I’ll be at the Boston Children’s Museum this coming Saturday to participate in the Maker Faire.
As part of the preparation for that, I have made a few joinery models, including these two splicing joints:
The models, of four in total, were commissioned by the Museum for the purposes of educating children about Japanese carpentry. Part of the challenge for me was to make them just loose enough to allow for ready assembly and disassembly.
The shorter of the two splices, or tsugi-te, is a simple twin stub tenon affair, ni-mai mechigai hozo tsugi:
The longer one is an archaic form of half-lapped gooseneck, koshi-kake-kama-tsugi:
Partial separation reveals the intersections of the parts more clearly:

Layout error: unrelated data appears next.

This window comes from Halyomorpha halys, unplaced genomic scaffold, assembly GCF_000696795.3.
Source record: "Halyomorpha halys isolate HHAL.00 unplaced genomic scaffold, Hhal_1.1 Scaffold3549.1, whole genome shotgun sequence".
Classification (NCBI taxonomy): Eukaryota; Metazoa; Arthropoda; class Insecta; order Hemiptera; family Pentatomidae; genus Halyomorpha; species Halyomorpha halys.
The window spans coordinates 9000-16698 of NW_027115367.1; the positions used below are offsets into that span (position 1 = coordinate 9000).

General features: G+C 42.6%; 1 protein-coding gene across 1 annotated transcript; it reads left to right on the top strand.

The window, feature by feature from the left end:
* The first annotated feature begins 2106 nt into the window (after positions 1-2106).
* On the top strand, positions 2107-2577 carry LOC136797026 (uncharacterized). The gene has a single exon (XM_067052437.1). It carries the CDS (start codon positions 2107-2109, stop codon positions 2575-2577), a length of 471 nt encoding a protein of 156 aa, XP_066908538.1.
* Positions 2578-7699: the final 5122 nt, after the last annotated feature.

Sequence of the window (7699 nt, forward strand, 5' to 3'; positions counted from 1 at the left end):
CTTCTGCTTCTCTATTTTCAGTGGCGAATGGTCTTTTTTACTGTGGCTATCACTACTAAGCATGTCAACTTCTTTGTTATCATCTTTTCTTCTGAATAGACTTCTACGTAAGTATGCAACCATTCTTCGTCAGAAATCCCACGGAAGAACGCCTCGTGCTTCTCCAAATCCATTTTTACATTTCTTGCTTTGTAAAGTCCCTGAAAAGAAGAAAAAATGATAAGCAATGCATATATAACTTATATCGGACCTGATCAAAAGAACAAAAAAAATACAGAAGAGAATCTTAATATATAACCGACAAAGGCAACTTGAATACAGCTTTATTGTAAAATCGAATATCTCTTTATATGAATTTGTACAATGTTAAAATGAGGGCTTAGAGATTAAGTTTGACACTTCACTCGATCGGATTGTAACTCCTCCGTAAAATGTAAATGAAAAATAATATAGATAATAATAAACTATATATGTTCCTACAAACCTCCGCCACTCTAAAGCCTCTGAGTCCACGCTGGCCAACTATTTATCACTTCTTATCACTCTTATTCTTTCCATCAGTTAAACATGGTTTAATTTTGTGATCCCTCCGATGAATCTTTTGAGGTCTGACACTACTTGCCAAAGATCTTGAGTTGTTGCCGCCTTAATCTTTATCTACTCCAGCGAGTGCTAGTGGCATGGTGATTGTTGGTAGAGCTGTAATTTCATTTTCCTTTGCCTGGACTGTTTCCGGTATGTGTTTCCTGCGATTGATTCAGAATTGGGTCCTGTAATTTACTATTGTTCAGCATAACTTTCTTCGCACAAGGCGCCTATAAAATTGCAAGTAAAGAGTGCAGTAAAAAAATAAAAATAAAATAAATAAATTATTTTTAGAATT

More separation, without anxiety:
How about one more for good measure?:
I’ll also be bringing along examples of work-in-progress, like this cabinet drawer, a sliding door with latticework, and so forth:
I also plan to display some of my Japanese hand tools.
If you’re in the area and have a moment to spare, please do drop the Maker Faire by and say ‘hello’.
All for now – thanks for visiting the Carpentry Way. Part II is to follow.